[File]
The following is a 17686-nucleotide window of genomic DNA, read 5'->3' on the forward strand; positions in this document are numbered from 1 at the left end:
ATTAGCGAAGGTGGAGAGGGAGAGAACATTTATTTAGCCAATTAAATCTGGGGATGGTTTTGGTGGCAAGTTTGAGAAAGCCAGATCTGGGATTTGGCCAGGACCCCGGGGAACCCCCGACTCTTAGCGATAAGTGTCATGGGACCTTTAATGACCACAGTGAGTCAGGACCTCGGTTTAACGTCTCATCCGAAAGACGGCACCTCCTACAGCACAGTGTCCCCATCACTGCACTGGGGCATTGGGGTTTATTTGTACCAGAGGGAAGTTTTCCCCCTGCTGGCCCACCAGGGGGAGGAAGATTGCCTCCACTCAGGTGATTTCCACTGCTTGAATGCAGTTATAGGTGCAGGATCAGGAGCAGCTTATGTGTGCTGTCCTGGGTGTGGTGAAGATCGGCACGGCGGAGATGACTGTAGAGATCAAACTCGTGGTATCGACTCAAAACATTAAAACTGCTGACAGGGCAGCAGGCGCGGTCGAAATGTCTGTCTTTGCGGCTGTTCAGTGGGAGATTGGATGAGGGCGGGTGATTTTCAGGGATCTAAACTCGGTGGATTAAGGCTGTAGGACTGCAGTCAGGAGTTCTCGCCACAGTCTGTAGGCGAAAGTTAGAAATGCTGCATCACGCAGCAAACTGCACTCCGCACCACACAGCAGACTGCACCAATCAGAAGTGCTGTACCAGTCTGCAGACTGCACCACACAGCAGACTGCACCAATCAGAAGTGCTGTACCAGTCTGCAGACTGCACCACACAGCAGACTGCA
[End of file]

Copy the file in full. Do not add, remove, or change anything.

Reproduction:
The following is a 17686-nucleotide window of genomic DNA, read 5'->3' on the forward strand; positions in this document are numbered from 1 at the left end:
ATTAGCGAAGGTGGAGAGGGAGAGAACATTTATTTAGCCAATTAAATCTGGGGATGGTTTTGGTGGCAAGTTTGAGAAAGCCAGATCTGGGATTTGGCCAGGACCCCGGGGAACCCCCGACTCTTAGCGATAAGTGTCATGGGACCTTTAATGACCACAGTGAGTCAGGACCTCGGTTTAACGTCTCATCCGAAAGACGGCACCTCCTACAGCACAGTGTCCCCATCACTGCACTGGGGCATTGGGGTTTATTTGTACCAGAGGGAAGTTTTCCCCCTGCTGGCCCACCAGGGGGAGGAAGATTGCCTCCACTCAGGTGATTTCCACTGCTTGAATGCAGTTATAGGTGCAGGATCAGGAGCAGCTTATGTGTGCTGTCCTGGGTGTGGTGAAGATCGGCACGGCGGAGATGACTGTAGAGATCAAACTCGTGGTATCGACTCAAAACATTAAAACTGCTGACAGGGCAGCAGGCGCGGTCGAAATGTCTGTCTTTGCGGCTGTTCAGTGGGAGATTGGATGAGGGCGGGTGATTTTCAGGGATCTAAACTCGGTGGATTAAGGCTGTAGGACTGCAGTCAGGAGTTCTCGCCACAGTCTGTAGGCGAAAGTTAGAAATGCTGCATCACGCAGCAAACTGCACTCCGCACCACACAGCAGACTGCACCAATCAGAAGTGCTGTACCAGTCTGCAGACTGCACCACACAGCAGACTGCACCAATCAGAAGTGCTGTACCAGTCTGCAGACTGCACCACACAGCAGACTGCA